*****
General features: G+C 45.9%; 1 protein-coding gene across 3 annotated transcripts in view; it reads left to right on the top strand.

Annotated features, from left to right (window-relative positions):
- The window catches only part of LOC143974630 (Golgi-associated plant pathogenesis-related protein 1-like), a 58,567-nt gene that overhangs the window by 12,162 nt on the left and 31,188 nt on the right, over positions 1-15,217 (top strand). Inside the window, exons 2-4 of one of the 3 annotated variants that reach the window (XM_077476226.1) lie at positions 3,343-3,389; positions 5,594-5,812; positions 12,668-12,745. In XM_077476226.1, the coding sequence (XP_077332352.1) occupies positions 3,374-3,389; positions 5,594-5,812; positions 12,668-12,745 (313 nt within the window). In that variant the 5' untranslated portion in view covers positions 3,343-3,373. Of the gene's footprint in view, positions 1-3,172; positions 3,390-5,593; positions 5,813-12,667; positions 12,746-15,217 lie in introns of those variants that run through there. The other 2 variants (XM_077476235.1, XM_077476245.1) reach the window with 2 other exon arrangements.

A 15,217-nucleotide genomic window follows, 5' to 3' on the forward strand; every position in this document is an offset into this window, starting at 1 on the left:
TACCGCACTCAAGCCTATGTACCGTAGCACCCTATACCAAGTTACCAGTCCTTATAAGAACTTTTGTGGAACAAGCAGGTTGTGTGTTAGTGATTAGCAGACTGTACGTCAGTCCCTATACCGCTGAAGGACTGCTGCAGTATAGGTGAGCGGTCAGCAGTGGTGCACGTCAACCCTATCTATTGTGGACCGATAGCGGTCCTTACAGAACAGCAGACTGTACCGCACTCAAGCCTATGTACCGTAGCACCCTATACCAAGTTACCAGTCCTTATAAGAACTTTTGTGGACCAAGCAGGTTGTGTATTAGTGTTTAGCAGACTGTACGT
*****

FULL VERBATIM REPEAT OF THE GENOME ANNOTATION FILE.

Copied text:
General features: G+C 45.9%; 1 protein-coding gene across 3 annotated transcripts in view; it reads left to right on the top strand.

Annotated features, from left to right (window-relative positions):
- The window catches only part of LOC143974630 (Golgi-associated plant pathogenesis-related protein 1-like), a 58,567-nt gene that overhangs the window by 12,162 nt on the left and 31,188 nt on the right, over positions 1-15,217 (top strand). Inside the window, exons 2-4 of one of the 3 annotated variants that reach the window (XM_077476226.1) lie at positions 3,343-3,389; positions 5,594-5,812; positions 12,668-12,745. In XM_077476226.1, the coding sequence (XP_077332352.1) occupies positions 3,374-3,389; positions 5,594-5,812; positions 12,668-12,745 (313 nt within the window). In that variant the 5' untranslated portion in view covers positions 3,343-3,373. Of the gene's footprint in view, positions 1-3,172; positions 3,390-5,593; positions 5,813-12,667; positions 12,746-15,217 lie in introns of those variants that run through there. The other 2 variants (XM_077476235.1, XM_077476245.1) reach the window with 2 other exon arrangements.

A 15,217-nucleotide genomic window follows, 5' to 3' on the forward strand; every position in this document is an offset into this window, starting at 1 on the left:
TACCGCACTCAAGCCTATGTACCGTAGCACCCTATACCAAGTTACCAGTCCTTATAAGAACTTTTGTGGAACAAGCAGGTTGTGTGTTAGTGATTAGCAGACTGTACGTCAGTCCCTATACCGCTGAAGGACTGCTGCAGTATAGGTGAGCGGTCAGCAGTGGTGCACGTCAACCCTATCTATTGTGGACCGATAGCGGTCCTTACAGAACAGCAGACTGTACCGCACTCAAGCCTATGTACCGTAGCACCCTATACCAAGTTACCAGTCCTTATAAGAACTTTTGTGGACCAAGCAGGTTGTGTATTAGTGTTTAGCAGACTGTACGT